Lost tourists leaf through their guides, is there a train, a subway station somewhere? I point east, up Christopher, past the Path Station (that's not a subway it goes to New Jersey) up on Sheridan Square is a Number 1 Train stop. Where do you want to go?

Ground Zero.

I point south to the tall building with the green pyramid on the top. That's American Express. The towers were across the road there, double the height. I reach up to indicate the height.

It's a pleasant walk.

They thank me, Somehow saying 'Enjoy' didn't seem right so I just waved at them as they head south and I head east, up Christopher past the Number 1 Train , back to the East Village and on to Alphabet City and the supermarket on Avenue A, hunting for tonight's dinner.

Lamb Shoulder Blades, Rice Pilaf, Mesclin Salad and fresh tomatoes picked this morning in New Jersey.  Miguel Mendoza Malbec Reserva MMM 2003, lucious. ++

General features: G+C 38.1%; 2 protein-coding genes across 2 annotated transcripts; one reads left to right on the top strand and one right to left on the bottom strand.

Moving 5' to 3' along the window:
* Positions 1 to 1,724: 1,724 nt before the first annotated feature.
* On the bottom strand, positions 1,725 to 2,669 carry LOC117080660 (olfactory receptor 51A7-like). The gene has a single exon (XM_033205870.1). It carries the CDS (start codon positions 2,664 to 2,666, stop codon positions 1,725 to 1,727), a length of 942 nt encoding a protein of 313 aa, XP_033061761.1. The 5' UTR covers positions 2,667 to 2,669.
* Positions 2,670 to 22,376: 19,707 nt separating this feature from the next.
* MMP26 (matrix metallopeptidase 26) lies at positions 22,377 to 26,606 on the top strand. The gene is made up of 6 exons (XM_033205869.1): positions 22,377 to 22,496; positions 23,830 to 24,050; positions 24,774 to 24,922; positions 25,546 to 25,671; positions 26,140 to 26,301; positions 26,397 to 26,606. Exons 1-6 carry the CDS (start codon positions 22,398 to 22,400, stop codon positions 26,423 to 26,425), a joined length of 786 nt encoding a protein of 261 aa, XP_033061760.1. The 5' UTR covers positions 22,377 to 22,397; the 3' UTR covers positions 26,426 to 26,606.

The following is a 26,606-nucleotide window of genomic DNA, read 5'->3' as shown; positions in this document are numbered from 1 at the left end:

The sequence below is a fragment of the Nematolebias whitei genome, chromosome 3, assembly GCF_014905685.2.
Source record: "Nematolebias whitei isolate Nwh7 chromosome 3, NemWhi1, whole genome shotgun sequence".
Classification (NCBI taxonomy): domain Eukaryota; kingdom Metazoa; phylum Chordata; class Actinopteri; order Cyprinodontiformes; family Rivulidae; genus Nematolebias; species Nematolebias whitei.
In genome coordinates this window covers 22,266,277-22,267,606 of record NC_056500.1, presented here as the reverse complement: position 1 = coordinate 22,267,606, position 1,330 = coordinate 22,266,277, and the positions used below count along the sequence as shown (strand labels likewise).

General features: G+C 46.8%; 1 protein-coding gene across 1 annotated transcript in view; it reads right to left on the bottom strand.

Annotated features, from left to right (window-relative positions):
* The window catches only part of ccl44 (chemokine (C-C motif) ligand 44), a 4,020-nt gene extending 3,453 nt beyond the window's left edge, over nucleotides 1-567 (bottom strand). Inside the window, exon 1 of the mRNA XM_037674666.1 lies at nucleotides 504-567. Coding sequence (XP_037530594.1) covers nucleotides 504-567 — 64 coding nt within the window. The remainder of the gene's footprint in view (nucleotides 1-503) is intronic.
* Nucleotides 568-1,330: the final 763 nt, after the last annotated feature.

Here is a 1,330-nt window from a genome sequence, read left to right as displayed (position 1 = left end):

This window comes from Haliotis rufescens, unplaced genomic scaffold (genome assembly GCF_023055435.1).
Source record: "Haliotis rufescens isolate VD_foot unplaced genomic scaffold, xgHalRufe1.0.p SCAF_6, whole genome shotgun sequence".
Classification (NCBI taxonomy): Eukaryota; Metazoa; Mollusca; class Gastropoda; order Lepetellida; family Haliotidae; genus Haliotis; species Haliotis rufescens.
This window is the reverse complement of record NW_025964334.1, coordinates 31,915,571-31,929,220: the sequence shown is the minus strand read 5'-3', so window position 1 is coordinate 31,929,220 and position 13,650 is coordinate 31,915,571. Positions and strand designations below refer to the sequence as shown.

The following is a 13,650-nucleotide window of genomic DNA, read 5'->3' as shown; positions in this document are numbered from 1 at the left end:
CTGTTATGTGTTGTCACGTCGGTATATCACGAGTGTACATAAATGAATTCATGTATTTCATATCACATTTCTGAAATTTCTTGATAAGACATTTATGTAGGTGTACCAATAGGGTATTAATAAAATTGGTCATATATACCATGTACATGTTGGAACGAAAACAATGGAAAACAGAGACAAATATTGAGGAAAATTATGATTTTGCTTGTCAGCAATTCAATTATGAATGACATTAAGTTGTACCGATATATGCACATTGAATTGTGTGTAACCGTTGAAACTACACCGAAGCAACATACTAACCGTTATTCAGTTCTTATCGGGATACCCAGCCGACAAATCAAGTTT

jello chocolate pudding


In reply toRe: msg 286

From: gunter


The Annual Art Fruit Exhibit at the Metro

In reply toRe: msg 288

From: gunter


  • Edited September 10, 2023 3:53 pm  by  gunter
In reply toRe: msg 289

From: gunter


  • Edited September 10, 2023 3:52 pm  by  gunter
In reply toRe: msg 290

From: gunter


  • Edited September 10, 2023 3:50 pm  by  gunter
In reply toRe: msg 291

From: gunter


  • Edited September 10, 2023 3:50 pm  by  gunter
In reply toRe: msg 292

From: gunter



Occasionally, not often,  I fondly remember the days when I smoked cigarettes, relaxing with a cigarette and coffee or having a pipe on a rainy afternoon. Never did smoke much even with the free packs they handed out in basic training to get people hooked and had little problems quitting. My last one was ages ago, it was a menthol on a hot and steamy night ...  it was good. I would give the pipe a try even now but it's a NO SMOKING building.

Back then I smoked Rothmans so in a fit of nostalgia I googled them, they're still around!

Noticed this review:

For those who don’t know the difference between the two, blues are lights and reds are full bodied, making reds a more robust and sometimes harsher smoke. With blues, I can smoke way more of them at a time without getting nauseous — I’m able to habitually chain-smoke them, which is their biggest appeal to me.